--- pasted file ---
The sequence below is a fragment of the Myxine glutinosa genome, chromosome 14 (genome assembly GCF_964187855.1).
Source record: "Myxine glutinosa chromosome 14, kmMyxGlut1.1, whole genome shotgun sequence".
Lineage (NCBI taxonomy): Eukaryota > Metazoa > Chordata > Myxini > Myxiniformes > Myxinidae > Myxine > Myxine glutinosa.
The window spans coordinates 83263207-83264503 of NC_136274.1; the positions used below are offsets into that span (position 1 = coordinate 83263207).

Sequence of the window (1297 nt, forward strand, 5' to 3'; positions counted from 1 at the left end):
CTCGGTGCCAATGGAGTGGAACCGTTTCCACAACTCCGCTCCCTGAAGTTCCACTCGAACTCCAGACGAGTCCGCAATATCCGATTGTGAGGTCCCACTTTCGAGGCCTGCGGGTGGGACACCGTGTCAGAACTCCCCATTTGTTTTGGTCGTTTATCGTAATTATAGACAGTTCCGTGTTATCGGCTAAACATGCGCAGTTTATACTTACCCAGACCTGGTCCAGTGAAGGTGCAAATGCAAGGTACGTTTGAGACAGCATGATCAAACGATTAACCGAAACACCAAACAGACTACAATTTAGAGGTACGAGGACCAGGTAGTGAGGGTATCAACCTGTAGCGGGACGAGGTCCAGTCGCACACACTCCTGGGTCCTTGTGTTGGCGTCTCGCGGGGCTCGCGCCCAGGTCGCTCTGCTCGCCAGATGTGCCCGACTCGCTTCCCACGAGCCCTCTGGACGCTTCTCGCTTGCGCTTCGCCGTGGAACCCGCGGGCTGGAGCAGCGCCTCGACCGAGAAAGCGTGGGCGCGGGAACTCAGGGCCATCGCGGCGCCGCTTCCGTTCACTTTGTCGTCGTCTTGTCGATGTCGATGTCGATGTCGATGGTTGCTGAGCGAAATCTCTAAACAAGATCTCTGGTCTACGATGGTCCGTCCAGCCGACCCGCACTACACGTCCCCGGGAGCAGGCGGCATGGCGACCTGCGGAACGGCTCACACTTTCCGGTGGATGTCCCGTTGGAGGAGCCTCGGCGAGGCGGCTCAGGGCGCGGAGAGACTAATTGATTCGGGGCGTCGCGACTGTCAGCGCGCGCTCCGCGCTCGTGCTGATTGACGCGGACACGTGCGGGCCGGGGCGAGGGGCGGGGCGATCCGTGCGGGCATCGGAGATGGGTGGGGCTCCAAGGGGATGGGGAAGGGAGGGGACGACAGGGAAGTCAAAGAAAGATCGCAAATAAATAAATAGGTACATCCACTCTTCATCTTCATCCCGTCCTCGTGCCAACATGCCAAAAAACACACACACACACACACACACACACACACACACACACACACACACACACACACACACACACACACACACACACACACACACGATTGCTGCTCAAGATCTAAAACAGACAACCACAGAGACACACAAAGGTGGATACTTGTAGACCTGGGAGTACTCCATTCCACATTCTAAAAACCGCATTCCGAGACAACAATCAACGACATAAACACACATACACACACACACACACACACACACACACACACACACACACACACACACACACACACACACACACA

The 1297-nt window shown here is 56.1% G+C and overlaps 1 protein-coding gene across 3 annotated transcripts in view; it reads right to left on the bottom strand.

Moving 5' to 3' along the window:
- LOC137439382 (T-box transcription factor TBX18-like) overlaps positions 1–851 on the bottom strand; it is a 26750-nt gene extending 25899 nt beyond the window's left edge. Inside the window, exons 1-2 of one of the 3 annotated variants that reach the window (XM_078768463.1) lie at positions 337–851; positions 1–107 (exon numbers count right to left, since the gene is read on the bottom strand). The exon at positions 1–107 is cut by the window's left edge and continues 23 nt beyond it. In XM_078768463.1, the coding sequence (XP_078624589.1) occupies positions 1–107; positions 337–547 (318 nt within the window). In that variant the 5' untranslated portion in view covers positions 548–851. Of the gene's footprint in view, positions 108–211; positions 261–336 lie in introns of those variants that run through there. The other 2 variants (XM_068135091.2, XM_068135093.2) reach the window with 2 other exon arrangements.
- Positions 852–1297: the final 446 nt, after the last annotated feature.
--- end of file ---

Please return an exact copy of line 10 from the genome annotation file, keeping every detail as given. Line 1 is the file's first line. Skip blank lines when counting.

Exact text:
- Positions 852–1297: the final 446 nt, after the last annotated feature.